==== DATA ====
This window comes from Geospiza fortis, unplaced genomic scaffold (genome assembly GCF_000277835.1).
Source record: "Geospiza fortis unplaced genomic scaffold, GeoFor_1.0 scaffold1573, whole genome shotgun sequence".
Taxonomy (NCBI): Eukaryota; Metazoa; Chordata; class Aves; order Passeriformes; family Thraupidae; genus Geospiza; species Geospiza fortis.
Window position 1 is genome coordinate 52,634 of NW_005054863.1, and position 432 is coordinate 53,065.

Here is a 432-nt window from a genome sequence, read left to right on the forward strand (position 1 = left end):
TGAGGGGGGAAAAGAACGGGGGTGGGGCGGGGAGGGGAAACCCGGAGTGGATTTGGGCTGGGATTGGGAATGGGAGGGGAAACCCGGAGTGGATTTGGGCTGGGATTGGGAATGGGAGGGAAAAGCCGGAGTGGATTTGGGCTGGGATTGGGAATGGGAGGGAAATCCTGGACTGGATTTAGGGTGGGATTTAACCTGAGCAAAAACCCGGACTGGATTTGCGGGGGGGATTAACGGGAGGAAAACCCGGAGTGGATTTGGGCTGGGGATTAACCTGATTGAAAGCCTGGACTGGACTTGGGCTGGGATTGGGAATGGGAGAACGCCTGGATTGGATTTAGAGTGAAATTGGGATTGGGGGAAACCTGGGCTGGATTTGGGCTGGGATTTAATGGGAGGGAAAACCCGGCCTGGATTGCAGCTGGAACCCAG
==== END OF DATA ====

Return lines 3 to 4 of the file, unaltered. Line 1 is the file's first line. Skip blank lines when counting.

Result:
Taxonomy (NCBI): Eukaryota; Metazoa; Chordata; class Aves; order Passeriformes; family Thraupidae; genus Geospiza; species Geospiza fortis.
Window position 1 is genome coordinate 52,634 of NW_005054863.1, and position 432 is coordinate 53,065.